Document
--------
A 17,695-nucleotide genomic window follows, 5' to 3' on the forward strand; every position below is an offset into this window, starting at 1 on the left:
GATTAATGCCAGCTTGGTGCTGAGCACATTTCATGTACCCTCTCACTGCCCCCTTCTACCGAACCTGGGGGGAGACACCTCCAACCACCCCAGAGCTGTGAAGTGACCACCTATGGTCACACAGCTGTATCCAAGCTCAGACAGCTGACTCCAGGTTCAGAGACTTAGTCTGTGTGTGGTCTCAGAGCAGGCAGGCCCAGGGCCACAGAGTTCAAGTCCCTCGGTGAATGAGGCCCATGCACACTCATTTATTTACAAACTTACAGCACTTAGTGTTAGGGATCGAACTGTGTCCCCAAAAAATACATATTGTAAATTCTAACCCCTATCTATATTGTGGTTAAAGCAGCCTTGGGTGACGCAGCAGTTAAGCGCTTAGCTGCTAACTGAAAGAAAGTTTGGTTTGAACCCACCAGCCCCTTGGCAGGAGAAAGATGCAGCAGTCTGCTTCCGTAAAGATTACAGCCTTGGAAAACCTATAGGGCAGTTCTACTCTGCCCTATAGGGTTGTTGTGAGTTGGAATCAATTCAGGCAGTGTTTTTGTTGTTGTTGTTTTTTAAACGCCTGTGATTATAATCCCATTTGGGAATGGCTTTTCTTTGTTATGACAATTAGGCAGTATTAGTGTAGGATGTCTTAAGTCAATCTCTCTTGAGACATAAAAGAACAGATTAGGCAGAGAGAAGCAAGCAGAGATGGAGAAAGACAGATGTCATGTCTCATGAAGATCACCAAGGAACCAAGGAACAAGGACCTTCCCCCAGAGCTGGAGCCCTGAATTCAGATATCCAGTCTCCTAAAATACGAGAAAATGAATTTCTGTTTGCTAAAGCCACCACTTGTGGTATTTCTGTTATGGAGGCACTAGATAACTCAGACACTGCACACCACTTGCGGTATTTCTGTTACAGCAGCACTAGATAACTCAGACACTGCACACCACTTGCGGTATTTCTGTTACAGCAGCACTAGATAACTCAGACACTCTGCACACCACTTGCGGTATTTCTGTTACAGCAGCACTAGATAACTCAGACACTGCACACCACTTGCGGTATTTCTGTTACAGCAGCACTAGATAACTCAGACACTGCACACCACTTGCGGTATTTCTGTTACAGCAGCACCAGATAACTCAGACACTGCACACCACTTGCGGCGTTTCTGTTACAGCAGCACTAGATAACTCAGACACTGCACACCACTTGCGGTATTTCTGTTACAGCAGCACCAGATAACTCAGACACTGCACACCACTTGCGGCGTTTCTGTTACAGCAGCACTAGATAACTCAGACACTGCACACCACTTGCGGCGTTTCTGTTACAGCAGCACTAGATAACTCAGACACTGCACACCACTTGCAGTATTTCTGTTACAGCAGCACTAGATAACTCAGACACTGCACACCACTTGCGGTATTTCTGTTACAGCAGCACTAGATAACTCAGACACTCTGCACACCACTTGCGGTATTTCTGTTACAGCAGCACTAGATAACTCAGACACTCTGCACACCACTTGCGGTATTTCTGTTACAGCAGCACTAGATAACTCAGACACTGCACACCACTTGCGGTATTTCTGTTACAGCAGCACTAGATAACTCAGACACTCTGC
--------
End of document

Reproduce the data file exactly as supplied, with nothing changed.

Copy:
A 17,695-nucleotide genomic window follows, 5' to 3' on the forward strand; every position below is an offset into this window, starting at 1 on the left:
GATTAATGCCAGCTTGGTGCTGAGCACATTTCATGTACCCTCTCACTGCCCCCTTCTACCGAACCTGGGGGGAGACACCTCCAACCACCCCAGAGCTGTGAAGTGACCACCTATGGTCACACAGCTGTATCCAAGCTCAGACAGCTGACTCCAGGTTCAGAGACTTAGTCTGTGTGTGGTCTCAGAGCAGGCAGGCCCAGGGCCACAGAGTTCAAGTCCCTCGGTGAATGAGGCCCATGCACACTCATTTATTTACAAACTTACAGCACTTAGTGTTAGGGATCGAACTGTGTCCCCAAAAAATACATATTGTAAATTCTAACCCCTATCTATATTGTGGTTAAAGCAGCCTTGGGTGACGCAGCAGTTAAGCGCTTAGCTGCTAACTGAAAGAAAGTTTGGTTTGAACCCACCAGCCCCTTGGCAGGAGAAAGATGCAGCAGTCTGCTTCCGTAAAGATTACAGCCTTGGAAAACCTATAGGGCAGTTCTACTCTGCCCTATAGGGTTGTTGTGAGTTGGAATCAATTCAGGCAGTGTTTTTGTTGTTGTTGTTTTTTAAACGCCTGTGATTATAATCCCATTTGGGAATGGCTTTTCTTTGTTATGACAATTAGGCAGTATTAGTGTAGGATGTCTTAAGTCAATCTCTCTTGAGACATAAAAGAACAGATTAGGCAGAGAGAAGCAAGCAGAGATGGAGAAAGACAGATGTCATGTCTCATGAAGATCACCAAGGAACCAAGGAACAAGGACCTTCCCCCAGAGCTGGAGCCCTGAATTCAGATATCCAGTCTCCTAAAATACGAGAAAATGAATTTCTGTTTGCTAAAGCCACCACTTGTGGTATTTCTGTTATGGAGGCACTAGATAACTCAGACACTGCACACCACTTGCGGTATTTCTGTTACAGCAGCACTAGATAACTCAGACACTGCACACCACTTGCGGTATTTCTGTTACAGCAGCACTAGATAACTCAGACACTCTGCACACCACTTGCGGTATTTCTGTTACAGCAGCACTAGATAACTCAGACACTGCACACCACTTGCGGTATTTCTGTTACAGCAGCACTAGATAACTCAGACACTGCACACCACTTGCGGTATTTCTGTTACAGCAGCACCAGATAACTCAGACACTGCACACCACTTGCGGCGTTTCTGTTACAGCAGCACTAGATAACTCAGACACTGCACACCACTTGCGGTATTTCTGTTACAGCAGCACCAGATAACTCAGACACTGCACACCACTTGCGGCGTTTCTGTTACAGCAGCACTAGATAACTCAGACACTGCACACCACTTGCGGCGTTTCTGTTACAGCAGCACTAGATAACTCAGACACTGCACACCACTTGCAGTATTTCTGTTACAGCAGCACTAGATAACTCAGACACTGCACACCACTTGCGGTATTTCTGTTACAGCAGCACTAGATAACTCAGACACTCTGCACACCACTTGCGGTATTTCTGTTACAGCAGCACTAGATAACTCAGACACTCTGCACACCACTTGCGGTATTTCTGTTACAGCAGCACTAGATAACTCAGACACTGCACACCACTTGCGGTATTTCTGTTACAGCAGCACTAGATAACTCAGACACTCTGC